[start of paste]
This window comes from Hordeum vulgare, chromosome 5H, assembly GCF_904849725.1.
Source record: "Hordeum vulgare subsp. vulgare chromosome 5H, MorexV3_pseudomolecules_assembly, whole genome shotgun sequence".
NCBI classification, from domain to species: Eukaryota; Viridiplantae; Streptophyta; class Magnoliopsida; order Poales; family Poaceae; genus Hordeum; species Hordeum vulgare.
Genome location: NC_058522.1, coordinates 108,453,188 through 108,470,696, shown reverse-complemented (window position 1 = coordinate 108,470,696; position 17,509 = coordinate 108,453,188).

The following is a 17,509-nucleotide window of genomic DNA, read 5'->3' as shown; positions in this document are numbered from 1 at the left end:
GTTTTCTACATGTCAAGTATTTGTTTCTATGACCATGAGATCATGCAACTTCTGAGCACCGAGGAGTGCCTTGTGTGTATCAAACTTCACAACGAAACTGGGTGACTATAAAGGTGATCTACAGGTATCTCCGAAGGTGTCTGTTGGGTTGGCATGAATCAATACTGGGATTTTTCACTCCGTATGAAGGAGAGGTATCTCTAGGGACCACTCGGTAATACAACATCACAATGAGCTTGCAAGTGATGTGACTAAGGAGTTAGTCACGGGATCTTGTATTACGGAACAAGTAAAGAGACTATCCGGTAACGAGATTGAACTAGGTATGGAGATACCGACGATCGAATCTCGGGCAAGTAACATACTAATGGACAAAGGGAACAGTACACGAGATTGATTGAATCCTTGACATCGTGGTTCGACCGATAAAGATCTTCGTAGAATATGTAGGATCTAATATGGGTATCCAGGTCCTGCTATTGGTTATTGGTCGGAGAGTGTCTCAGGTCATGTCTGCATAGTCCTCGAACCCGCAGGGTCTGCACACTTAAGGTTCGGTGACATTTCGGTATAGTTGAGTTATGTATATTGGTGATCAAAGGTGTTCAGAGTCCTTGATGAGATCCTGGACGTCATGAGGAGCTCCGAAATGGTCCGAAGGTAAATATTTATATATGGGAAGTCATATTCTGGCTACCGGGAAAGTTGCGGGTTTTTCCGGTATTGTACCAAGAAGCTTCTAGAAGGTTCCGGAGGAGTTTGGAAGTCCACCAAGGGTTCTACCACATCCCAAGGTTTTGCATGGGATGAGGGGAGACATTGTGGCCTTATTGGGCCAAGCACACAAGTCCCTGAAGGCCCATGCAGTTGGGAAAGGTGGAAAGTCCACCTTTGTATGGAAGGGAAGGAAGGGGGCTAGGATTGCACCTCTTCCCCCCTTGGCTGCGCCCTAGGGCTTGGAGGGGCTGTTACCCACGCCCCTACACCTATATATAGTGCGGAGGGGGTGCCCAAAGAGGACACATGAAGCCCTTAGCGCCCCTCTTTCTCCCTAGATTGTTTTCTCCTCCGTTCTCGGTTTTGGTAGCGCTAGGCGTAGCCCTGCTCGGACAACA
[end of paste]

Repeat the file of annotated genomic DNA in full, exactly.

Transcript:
This window comes from Hordeum vulgare, chromosome 5H, assembly GCF_904849725.1.
Source record: "Hordeum vulgare subsp. vulgare chromosome 5H, MorexV3_pseudomolecules_assembly, whole genome shotgun sequence".
NCBI classification, from domain to species: Eukaryota; Viridiplantae; Streptophyta; class Magnoliopsida; order Poales; family Poaceae; genus Hordeum; species Hordeum vulgare.
Genome location: NC_058522.1, coordinates 108,453,188 through 108,470,696, shown reverse-complemented (window position 1 = coordinate 108,470,696; position 17,509 = coordinate 108,453,188).

The following is a 17,509-nucleotide window of genomic DNA, read 5'->3' as shown; positions in this document are numbered from 1 at the left end:
GTTTTCTACATGTCAAGTATTTGTTTCTATGACCATGAGATCATGCAACTTCTGAGCACCGAGGAGTGCCTTGTGTGTATCAAACTTCACAACGAAACTGGGTGACTATAAAGGTGATCTACAGGTATCTCCGAAGGTGTCTGTTGGGTTGGCATGAATCAATACTGGGATTTTTCACTCCGTATGAAGGAGAGGTATCTCTAGGGACCACTCGGTAATACAACATCACAATGAGCTTGCAAGTGATGTGACTAAGGAGTTAGTCACGGGATCTTGTATTACGGAACAAGTAAAGAGACTATCCGGTAACGAGATTGAACTAGGTATGGAGATACCGACGATCGAATCTCGGGCAAGTAACATACTAATGGACAAAGGGAACAGTACACGAGATTGATTGAATCCTTGACATCGTGGTTCGACCGATAAAGATCTTCGTAGAATATGTAGGATCTAATATGGGTATCCAGGTCCTGCTATTGGTTATTGGTCGGAGAGTGTCTCAGGTCATGTCTGCATAGTCCTCGAACCCGCAGGGTCTGCACACTTAAGGTTCGGTGACATTTCGGTATAGTTGAGTTATGTATATTGGTGATCAAAGGTGTTCAGAGTCCTTGATGAGATCCTGGACGTCATGAGGAGCTCCGAAATGGTCCGAAGGTAAATATTTATATATGGGAAGTCATATTCTGGCTACCGGGAAAGTTGCGGGTTTTTCCGGTATTGTACCAAGAAGCTTCTAGAAGGTTCCGGAGGAGTTTGGAAGTCCACCAAGGGTTCTACCACATCCCAAGGTTTTGCATGGGATGAGGGGAGACATTGTGGCCTTATTGGGCCAAGCACACAAGTCCCTGAAGGCCCATGCAGTTGGGAAAGGTGGAAAGTCCACCTTTGTATGGAAGGGAAGGAAGGGGGCTAGGATTGCACCTCTTCCCCCCTTGGCTGCGCCCTAGGGCTTGGAGGGGCTGTTACCCACGCCCCTACACCTATATATAGTGCGGAGGGGGTGCCCAAAGAGGACACATGAAGCCCTTAGCGCCCCTCTTTCTCCCTAGATTGTTTTCTCCTCCGTTCTCGGTTTTGGTAGCGCTAGGCGTAGCCCTGCTCGGACAACA